Campaigning finally gains momentum

Addressing his first rally in west Delhi’s Rajouri Garden constituency, Aam Aadmi Party’s chief ministerial candidate Arvind Kejriwal urged people to vote for change

jasleen

Jasleen Kaur | November 22, 2013


AAP`s volunteers from other states
AAP`s volunteers from other states

The campaigning, for assembly elections on December 4, finally began on Wednesday with the road-show of Aam Admi Party's (AAP) chief ministerial candidate Arvind Kejriwal, in West Delhi's Rajouri Garden constituency.
 
The road-show, delayed by almost two hours, saw few hundred people, including outstation volunteers, some women supporters from Shakurbasti (near Rohini in north-west Delhi) and supporters of the local candidate.
 
The road-show of the party, the first in these elections, had all the colours of a campaign including the dholwalas and the dancers, the songs played on loud speakers and firecrackers.
 
With banners and brooms in their hands party supporters shouted slogans like ‘nahi rahegi lachaari, ab aam aadmi ke baari’ and ‘Niklo bahar makano se jung lado baimaano se’.
 
Somnath Bharat, a volunteer who came all the way from Kanpur, joined the Kejriwal’s team during the Anna movement two years ago. He landed in Delhi on November 15 and would stay here till elections. Bharat, who has a wholesale business of medicines, says he has got the task to distribute pamphlets door-to-door in the constituency. “We ask people to come out in huge numbers and show their support for the party. The candidates are new; they don’t have much knowledge about how elections are fought. We are just trying to help them and be a part of this great opportunity.”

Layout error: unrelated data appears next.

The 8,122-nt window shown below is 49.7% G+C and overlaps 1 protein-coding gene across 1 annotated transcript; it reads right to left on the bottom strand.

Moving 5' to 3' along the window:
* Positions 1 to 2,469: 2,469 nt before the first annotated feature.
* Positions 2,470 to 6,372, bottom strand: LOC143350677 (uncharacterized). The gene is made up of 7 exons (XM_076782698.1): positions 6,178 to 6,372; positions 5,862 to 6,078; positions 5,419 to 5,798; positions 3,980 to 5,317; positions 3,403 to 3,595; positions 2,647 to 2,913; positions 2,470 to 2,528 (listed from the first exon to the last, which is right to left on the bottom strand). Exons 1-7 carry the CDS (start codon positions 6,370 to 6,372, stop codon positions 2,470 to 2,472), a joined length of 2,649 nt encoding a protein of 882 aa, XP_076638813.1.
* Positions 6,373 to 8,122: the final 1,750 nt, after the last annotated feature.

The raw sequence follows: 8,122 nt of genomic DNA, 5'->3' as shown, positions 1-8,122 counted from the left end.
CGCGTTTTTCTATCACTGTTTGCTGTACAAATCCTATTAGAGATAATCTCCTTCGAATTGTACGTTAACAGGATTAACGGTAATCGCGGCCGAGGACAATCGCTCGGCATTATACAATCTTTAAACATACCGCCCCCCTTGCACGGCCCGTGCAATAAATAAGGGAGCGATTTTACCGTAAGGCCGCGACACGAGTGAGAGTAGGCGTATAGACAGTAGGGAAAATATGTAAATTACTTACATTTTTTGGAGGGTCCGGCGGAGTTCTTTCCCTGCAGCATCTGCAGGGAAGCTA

Bharat is not alone. Arun Kumar Srivastava, a former section officer at CAG, has come from Gorakhpur in Uttar Pradesh to show his support for Anna and Kejriwal. “We have come on our own, thinking we can help in contributing for better governance in Delhi.”

Kejriwal reached the venue, a small stage made just next to the local sikh temple, amidst loud cheers and bursting of firecrackers. The party workers took him to the temple before starting the road-show.

After coming out, he took the mic in his hands and addressed the people saying that the upcoming assembly election can change the fate of their lives.
 
He said that till now there was just the BJP and Congress, but for the first time, people are getting a better alternative to bring change in their lives. “Yeh chunav aapki zindagi badal sakta hai. Aapki takdeer badal sakta hai. (This election can change your lives, it can change your destiny)
 
He added, “It is hard to believe how just a one-year-old party is getting an overwhelming response from the people. You just go out in the streets and ask people. Today nearly eight out of every 10 people are saying they will vote for Jhadoo.”
 
He said the election will be a contest between honesty and corruption. People have been looking for change and this time they have an honest alternative. He also urged people to come out and vote in large numbers.
 
Though he came straight after releasing the party’s manifesto, Kejriwal did not mention the promises his party made in the manifesto. Also, during his address, not even once, did he introduce the party’s candidate from the constituency.
 
After giving his speech standing on an open jeep, Kejriwal’s convoy, which included three jeeps and two auto rickshaws, went ahead to cover other lanes.
 
EC’s eye on expenditure